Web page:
Mentally ill test human rights in SA

An Orange Farm woman has to shackle her autistic son to keep him safe.
An Orange Farm woman has to shackle her autistic son to keep him safe.
Image: 123RF

On Human Rights Day, yesterday, Sowetan spent some time with Phumzile Vilakazi.

The Orange Farm woman is a mother of an 18-year-old autistic son.

She told the newspaper how she has had to keep her son in shackles and keep him locked up in her shack for most of each day out of fear that his violent outbursts, resulting from his condition, endanger the lives of her family and neighbours.

"I'm afraid that his life will be in danger because people don't understand his condition and think he is doing this intentionally. My worst fear is that one day I will get a call saying that my child has been killed by community members," said Vilakazi.

It was not lost on her that chaining her son to the chair and preventing him from leaving the house violated his human rights. But she felt she had no other option as she had approached about 30 institutions that deal with this kind of condition without receiving help.

Her case shines the light on how SA, considered one of the most progressive countries in the world when it comes to human rights, continues to fail people living with mental illnesses.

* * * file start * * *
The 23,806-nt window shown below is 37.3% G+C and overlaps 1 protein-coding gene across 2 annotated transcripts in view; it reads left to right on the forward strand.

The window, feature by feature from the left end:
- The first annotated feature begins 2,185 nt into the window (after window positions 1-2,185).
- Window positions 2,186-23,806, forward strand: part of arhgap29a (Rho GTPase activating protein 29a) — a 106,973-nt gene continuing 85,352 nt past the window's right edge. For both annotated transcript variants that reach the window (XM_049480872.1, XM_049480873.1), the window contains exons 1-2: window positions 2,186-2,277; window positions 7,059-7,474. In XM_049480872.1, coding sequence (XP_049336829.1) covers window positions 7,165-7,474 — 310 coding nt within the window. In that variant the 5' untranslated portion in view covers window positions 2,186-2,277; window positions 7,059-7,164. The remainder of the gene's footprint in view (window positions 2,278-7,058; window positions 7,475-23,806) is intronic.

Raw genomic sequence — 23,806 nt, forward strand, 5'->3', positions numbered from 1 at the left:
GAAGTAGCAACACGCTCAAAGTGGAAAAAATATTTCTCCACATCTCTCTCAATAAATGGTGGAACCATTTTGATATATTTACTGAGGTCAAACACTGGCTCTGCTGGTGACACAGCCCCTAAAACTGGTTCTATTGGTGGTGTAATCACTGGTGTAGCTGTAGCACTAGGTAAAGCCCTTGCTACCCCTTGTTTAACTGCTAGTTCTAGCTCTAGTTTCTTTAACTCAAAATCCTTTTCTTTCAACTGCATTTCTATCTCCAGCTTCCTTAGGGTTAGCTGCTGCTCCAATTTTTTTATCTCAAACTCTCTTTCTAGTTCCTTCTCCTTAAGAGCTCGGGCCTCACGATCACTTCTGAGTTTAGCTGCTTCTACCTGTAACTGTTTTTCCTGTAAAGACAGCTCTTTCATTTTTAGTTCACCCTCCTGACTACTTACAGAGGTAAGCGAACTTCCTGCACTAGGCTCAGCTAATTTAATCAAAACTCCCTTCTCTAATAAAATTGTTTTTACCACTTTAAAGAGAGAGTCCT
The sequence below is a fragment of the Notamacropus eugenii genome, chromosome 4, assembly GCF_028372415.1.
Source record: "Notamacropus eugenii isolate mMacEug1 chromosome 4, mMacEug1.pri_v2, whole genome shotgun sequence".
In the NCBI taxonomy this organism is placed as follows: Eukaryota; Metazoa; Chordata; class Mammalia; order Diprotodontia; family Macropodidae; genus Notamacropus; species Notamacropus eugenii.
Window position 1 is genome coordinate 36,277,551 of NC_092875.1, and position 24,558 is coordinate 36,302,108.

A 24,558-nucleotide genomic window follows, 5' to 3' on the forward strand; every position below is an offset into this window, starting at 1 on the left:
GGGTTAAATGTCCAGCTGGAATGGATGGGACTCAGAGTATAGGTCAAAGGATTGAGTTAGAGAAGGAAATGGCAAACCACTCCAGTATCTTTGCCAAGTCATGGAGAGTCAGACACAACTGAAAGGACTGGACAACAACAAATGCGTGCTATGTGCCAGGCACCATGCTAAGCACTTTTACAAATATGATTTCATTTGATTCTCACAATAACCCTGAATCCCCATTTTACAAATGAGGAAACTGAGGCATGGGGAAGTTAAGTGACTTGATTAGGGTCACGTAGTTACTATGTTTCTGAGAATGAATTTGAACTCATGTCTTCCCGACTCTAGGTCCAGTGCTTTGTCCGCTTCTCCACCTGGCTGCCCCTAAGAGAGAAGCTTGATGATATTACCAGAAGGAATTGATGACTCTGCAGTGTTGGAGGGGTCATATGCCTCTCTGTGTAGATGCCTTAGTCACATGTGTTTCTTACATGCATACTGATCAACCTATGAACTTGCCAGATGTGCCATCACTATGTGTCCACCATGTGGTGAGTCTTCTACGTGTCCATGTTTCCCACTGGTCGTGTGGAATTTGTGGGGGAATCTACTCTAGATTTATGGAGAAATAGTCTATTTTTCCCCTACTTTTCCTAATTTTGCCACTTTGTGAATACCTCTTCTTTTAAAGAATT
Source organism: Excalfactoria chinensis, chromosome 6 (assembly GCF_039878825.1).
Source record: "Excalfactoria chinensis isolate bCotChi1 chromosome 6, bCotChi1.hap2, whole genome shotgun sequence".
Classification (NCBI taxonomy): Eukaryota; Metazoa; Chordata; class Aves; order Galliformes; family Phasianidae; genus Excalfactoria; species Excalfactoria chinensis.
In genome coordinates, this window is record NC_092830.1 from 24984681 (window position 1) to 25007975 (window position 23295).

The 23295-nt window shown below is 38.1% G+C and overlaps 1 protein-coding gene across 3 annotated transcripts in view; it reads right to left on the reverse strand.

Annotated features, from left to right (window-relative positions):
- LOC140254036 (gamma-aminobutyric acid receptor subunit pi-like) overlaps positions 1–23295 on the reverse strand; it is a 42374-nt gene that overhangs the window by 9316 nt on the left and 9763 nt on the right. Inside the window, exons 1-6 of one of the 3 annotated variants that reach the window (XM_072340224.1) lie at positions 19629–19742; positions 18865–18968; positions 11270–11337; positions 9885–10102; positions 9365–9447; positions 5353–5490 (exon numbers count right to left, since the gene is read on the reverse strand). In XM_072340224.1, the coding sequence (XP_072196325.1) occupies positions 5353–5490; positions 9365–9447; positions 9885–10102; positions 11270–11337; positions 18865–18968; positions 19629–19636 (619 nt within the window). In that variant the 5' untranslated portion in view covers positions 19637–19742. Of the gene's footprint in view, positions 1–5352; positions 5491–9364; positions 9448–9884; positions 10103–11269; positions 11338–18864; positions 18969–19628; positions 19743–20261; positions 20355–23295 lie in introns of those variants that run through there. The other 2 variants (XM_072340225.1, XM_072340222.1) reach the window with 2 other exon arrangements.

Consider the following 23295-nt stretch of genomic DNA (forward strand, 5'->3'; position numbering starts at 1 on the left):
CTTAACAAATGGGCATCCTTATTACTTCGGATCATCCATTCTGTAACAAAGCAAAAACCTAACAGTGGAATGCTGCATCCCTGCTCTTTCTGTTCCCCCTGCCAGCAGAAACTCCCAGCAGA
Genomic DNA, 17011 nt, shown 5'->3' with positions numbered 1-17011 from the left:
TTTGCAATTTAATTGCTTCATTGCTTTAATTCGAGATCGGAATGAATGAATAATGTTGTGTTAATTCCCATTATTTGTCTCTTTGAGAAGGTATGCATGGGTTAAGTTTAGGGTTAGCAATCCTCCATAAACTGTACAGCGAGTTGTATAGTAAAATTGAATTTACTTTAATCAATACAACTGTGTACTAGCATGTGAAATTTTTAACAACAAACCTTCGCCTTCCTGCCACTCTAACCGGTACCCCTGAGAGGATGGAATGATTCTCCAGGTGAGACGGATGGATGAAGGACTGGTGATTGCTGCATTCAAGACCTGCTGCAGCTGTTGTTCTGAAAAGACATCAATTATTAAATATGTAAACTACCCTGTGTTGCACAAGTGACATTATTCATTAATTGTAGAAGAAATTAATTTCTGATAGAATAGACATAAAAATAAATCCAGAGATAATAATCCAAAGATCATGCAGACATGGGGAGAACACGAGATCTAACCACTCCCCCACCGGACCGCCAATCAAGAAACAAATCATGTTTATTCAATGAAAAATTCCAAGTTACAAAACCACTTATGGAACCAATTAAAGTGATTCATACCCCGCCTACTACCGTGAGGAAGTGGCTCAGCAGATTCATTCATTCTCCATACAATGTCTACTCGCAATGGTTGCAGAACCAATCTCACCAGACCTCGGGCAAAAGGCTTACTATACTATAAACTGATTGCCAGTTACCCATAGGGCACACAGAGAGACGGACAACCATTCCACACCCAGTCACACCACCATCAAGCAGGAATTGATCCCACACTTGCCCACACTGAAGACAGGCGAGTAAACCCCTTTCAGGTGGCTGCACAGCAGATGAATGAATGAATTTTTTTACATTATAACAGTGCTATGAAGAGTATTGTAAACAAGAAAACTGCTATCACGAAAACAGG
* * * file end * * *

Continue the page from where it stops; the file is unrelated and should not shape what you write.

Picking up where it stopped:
We have barely recovered from the tragedy that was Life Esidimeni, where scores of patients died unnecessarily because of ill-advised cost-cutting exercises at government level.

Parents of children like Vilakazi's find themselves having to resort to desperate means because there are not enough facilities to help them. Where they do exist, they often do not have adequate resources.

It is not enough that we have a great constitution which has a Bill of Rights enshrined in it, nor that every March 21 we observe Human Rights Day by commemorating the massacre of 69 protesting PAC supporters in Sharpeville and many more in Langa township, Cape Town.

The real test of our human rights culture as a society is how we take care of the most vulnerable sections of our population. People living with mental illnesses are among the most vulnerable and both the state and the population at large need to do all in their power that they are taken care of. A mother does not have to chain her child to a chair when we can have properly resourced facilities to look after them.

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